In April of 1998, a Brazilian named Alexandre ‘Pequeno’ Nogueira made his debut in Japan for an organization called SHOOTO. SHOOTO was the place to be for fighters in the small weight classes, and ‘Pequeno’ did battle at 145 lbs. At the time, SHOOTO had the most technical fighters in the world, and ‘Pequeno’ would dominate his division like no one had seen before. If your tal,king about pound for pound the best fighter of that era, the discussion would center around Frank Shamrock, Rumina Sato and Alexandre Nogueira. Simply put, ‘Pequeno’ was awesome.
It would not take long for Nogueira to flash what would become his signature move. His debut came against Noboru Asahi, a fighter who was among the elite at the time and retired with a fine record of 19-6. At the time, Asahi had only lost to SHOOTO legend Kazuhiro Sakamoto back in 1991 and to Brazilian legend Royler Gracie.
Asahi had taken Sakamoto to a fifteen minute decision, and gone more than five minutes against Gracie, but he had roughly a minute with ‘Pequeno’ before he was tapping out to a guillotine choke.
Here are some highlights – especially the lethal and quick guillotine known as the ‘Five Finger’ guillotine.
Nogueira would start to seal his legend among SHOOTO’s sometimes snobbish following in his third fight, when he finished Asahi with a guillotine choke again.
Despite people being aware that he had a lethal finishing hold, people could not avoid the guillotine of Nogueira, it was one of the first signature moves in MMA history.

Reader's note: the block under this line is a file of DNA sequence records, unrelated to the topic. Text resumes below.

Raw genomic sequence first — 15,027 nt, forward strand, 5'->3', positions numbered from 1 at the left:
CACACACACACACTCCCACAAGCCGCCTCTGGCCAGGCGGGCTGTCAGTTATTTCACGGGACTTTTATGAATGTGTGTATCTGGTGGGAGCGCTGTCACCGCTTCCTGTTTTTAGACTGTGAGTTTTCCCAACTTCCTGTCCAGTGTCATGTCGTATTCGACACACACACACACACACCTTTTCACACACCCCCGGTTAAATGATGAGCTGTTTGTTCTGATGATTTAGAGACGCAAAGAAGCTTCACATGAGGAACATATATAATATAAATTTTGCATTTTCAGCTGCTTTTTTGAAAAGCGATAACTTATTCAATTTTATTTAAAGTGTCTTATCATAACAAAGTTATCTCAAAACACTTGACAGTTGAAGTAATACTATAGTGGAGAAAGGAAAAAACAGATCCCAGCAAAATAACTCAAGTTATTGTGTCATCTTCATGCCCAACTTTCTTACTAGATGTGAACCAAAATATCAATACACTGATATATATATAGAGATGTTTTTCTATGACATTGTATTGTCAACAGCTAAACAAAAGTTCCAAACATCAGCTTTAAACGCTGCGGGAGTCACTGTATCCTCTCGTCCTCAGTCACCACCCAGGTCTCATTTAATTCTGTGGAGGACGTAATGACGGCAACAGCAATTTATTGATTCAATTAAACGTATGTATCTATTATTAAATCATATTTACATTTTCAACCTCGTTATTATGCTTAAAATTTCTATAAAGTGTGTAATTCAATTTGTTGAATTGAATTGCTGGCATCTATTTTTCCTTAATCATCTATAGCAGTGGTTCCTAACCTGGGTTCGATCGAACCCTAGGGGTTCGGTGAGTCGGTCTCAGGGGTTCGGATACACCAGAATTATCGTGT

Noguiera went on to capture the SHOOTO 143 lb title, a championship which he held for 6 years and 8 months, until giving it up due to a knee injury. He finished many times with his guillotine, but also showed a very complete game – excellent take down defense, and a brutal ground and pound from the top. His stand up was raw and rugged, but he was instinctual, as he strung together 3 and four punch combinations with regularity.
Like all greats, Noguiera likely has hung on too long, as he last competed in March of 2012 and is 2-4 in his last 6 fights.
But for a moment in time, ‘Pequeno’ was the best. In December of 2003, he faced SHOOTO superstar Rumina Sato on what was the organization’s biggest show of the year. Sato was considered a wizard, and rightfully so. Few expected what happened at the time – but ‘Pequeno’ took out SHOOTO’s top gun with a guillotine choke in less than a minute. He was the best in the world.